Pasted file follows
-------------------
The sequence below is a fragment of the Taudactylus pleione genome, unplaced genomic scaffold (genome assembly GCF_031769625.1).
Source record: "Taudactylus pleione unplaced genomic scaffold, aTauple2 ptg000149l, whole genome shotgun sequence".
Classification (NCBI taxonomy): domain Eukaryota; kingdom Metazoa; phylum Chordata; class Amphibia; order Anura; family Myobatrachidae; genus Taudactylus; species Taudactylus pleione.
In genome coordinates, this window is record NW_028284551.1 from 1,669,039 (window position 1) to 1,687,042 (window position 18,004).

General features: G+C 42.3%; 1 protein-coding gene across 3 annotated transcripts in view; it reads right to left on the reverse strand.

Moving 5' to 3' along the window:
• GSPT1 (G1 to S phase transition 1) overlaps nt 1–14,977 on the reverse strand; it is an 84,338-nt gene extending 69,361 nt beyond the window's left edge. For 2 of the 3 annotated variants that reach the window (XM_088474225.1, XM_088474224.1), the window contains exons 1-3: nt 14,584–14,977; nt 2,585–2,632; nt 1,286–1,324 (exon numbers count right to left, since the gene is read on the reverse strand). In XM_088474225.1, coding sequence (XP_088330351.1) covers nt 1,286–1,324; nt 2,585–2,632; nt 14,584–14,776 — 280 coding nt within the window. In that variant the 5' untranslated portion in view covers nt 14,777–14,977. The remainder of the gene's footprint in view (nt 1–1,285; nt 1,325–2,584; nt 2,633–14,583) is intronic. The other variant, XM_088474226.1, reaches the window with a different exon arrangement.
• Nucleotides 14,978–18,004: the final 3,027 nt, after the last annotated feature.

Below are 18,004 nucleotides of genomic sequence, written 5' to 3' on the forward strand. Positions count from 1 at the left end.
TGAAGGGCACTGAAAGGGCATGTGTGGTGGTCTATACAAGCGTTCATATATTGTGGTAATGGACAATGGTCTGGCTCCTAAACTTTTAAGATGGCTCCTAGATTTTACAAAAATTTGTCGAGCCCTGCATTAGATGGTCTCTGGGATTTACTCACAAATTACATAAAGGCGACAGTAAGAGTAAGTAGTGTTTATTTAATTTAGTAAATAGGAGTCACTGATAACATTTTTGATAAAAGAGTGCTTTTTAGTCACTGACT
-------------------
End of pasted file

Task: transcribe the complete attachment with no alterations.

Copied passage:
The sequence below is a fragment of the Taudactylus pleione genome, unplaced genomic scaffold (genome assembly GCF_031769625.1).
Source record: "Taudactylus pleione unplaced genomic scaffold, aTauple2 ptg000149l, whole genome shotgun sequence".
Classification (NCBI taxonomy): domain Eukaryota; kingdom Metazoa; phylum Chordata; class Amphibia; order Anura; family Myobatrachidae; genus Taudactylus; species Taudactylus pleione.
In genome coordinates, this window is record NW_028284551.1 from 1,669,039 (window position 1) to 1,687,042 (window position 18,004).

General features: G+C 42.3%; 1 protein-coding gene across 3 annotated transcripts in view; it reads right to left on the reverse strand.

Moving 5' to 3' along the window:
• GSPT1 (G1 to S phase transition 1) overlaps nt 1–14,977 on the reverse strand; it is an 84,338-nt gene extending 69,361 nt beyond the window's left edge. For 2 of the 3 annotated variants that reach the window (XM_088474225.1, XM_088474224.1), the window contains exons 1-3: nt 14,584–14,977; nt 2,585–2,632; nt 1,286–1,324 (exon numbers count right to left, since the gene is read on the reverse strand). In XM_088474225.1, coding sequence (XP_088330351.1) covers nt 1,286–1,324; nt 2,585–2,632; nt 14,584–14,776 — 280 coding nt within the window. In that variant the 5' untranslated portion in view covers nt 14,777–14,977. The remainder of the gene's footprint in view (nt 1–1,285; nt 1,325–2,584; nt 2,633–14,583) is intronic. The other variant, XM_088474226.1, reaches the window with a different exon arrangement.
• Nucleotides 14,978–18,004: the final 3,027 nt, after the last annotated feature.

Below are 18,004 nucleotides of genomic sequence, written 5' to 3' on the forward strand. Positions count from 1 at the left end.
TGAAGGGCACTGAAAGGGCATGTGTGGTGGTCTATACAAGCGTTCATATATTGTGGTAATGGACAATGGTCTGGCTCCTAAACTTTTAAGATGGCTCCTAGATTTTACAAAAATTTGTCGAGCCCTGCATTAGATGGTCTCTGGGATTTACTCACAAATTACATAAAGGCGACAGTAAGAGTAAGTAGTGTTTATTTAATTTAGTAAATAGGAGTCACTGATAACATTTTTGATAAAAGAGTGCTTTTTAGTCACTGACT